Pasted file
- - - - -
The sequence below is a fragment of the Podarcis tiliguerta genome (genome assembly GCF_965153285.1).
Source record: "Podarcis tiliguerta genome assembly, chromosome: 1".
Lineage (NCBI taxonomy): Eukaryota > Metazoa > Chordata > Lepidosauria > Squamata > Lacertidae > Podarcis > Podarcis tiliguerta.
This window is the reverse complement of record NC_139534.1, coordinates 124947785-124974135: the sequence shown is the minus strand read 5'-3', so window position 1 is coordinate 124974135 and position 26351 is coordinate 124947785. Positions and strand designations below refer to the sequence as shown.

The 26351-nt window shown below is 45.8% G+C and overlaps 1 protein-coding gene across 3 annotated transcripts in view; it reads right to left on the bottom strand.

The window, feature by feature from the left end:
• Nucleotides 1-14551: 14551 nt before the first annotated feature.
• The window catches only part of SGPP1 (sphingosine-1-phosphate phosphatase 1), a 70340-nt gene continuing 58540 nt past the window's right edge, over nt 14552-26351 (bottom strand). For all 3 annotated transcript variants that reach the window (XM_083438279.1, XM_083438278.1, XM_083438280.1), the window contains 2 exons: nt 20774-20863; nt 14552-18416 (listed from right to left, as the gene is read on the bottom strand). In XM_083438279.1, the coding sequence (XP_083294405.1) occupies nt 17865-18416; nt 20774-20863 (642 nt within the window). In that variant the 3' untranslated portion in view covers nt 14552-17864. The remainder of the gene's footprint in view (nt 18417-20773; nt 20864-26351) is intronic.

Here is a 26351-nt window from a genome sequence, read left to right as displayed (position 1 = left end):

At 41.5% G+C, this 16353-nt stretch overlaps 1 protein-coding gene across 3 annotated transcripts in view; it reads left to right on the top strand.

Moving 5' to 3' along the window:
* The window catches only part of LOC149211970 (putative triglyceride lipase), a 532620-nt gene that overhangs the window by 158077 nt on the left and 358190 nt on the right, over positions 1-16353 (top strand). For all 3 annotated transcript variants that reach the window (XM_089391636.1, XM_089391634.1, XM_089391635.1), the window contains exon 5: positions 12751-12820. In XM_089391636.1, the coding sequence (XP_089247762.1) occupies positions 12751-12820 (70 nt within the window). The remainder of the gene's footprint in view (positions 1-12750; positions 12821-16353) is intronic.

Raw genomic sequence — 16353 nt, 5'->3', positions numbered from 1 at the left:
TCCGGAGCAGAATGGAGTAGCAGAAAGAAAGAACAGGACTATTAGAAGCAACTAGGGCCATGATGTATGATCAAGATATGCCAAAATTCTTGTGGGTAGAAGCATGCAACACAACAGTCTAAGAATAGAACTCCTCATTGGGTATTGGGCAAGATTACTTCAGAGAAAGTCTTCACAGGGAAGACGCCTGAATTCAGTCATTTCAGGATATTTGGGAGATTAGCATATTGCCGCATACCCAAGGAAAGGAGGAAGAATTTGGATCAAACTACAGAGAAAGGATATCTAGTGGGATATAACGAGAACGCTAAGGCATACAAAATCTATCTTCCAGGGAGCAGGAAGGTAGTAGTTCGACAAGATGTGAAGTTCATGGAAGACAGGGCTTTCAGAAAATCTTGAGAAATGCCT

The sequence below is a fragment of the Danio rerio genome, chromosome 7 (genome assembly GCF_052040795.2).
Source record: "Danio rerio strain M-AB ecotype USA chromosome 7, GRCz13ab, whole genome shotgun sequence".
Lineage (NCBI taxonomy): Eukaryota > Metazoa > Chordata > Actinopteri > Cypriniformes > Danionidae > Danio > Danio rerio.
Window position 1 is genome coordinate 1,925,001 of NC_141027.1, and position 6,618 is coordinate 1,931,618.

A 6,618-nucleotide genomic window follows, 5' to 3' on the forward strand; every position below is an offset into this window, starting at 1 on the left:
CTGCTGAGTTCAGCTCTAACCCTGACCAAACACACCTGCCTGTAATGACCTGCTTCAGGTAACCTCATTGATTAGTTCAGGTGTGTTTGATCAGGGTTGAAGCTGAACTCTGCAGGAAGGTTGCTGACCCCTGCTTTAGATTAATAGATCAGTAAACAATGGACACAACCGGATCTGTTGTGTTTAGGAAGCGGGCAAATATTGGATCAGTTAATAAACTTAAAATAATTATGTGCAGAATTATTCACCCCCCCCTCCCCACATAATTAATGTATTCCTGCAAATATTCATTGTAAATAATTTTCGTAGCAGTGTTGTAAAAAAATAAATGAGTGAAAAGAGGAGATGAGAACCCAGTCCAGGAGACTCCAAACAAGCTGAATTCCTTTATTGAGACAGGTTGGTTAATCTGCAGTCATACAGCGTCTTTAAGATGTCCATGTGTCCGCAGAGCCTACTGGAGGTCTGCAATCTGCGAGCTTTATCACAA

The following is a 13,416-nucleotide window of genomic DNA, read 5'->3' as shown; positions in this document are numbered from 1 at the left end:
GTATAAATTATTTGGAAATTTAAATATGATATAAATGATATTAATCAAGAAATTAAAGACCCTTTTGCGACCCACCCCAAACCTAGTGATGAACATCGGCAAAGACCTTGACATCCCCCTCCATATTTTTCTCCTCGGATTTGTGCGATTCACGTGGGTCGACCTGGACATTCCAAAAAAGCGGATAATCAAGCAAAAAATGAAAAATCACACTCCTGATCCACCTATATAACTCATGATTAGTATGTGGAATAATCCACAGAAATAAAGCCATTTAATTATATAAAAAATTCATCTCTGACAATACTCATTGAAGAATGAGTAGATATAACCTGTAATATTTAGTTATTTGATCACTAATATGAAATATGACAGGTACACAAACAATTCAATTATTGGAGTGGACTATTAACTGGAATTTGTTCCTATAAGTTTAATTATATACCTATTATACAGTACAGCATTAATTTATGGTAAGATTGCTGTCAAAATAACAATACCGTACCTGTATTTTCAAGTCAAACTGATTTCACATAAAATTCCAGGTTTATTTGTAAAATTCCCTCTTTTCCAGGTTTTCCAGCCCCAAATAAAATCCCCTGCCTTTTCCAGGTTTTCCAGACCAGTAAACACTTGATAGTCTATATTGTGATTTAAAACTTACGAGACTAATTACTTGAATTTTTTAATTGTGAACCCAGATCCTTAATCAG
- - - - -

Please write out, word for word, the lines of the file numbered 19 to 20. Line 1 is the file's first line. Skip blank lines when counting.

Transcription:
A 6,618-nucleotide genomic window follows, 5' to 3' on the forward strand; every position below is an offset into this window, starting at 1 on the left:
CTGCTGAGTTCAGCTCTAACCCTGACCAAACACACCTGCCTGTAATGACCTGCTTCAGGTAACCTCATTGATTAGTTCAGGTGTGTTTGATCAGGGTTGAAGCTGAACTCTGCAGGAAGGTTGCTGACCCCTGCTTTAGATTAATAGATCAGTAAACAATGGACACAACCGGATCTGTTGTGTTTAGGAAGCGGGCAAATATTGGATCAGTTAATAAACTTAAAATAATTATGTGCAGAATTATTCACCCCCCCCTCCCCACATAATTAATGTATTCCTGCAAATATTCATTGTAAATAATTTTCGTAGCAGTGTTGTAAAAAAATAAATGAGTGAAAAGAGGAGATGAGAACCCAGTCCAGGAGACTCCAAACAAGCTGAATTCCTTTATTGAGACAGGTTGGTTAATCTGCAGTCATACAGCGTCTTTAAGATGTCCATGTGTCCGCAGAGCCTACTGGAGGTCTGCAATCTGCGAGCTTTATCACAA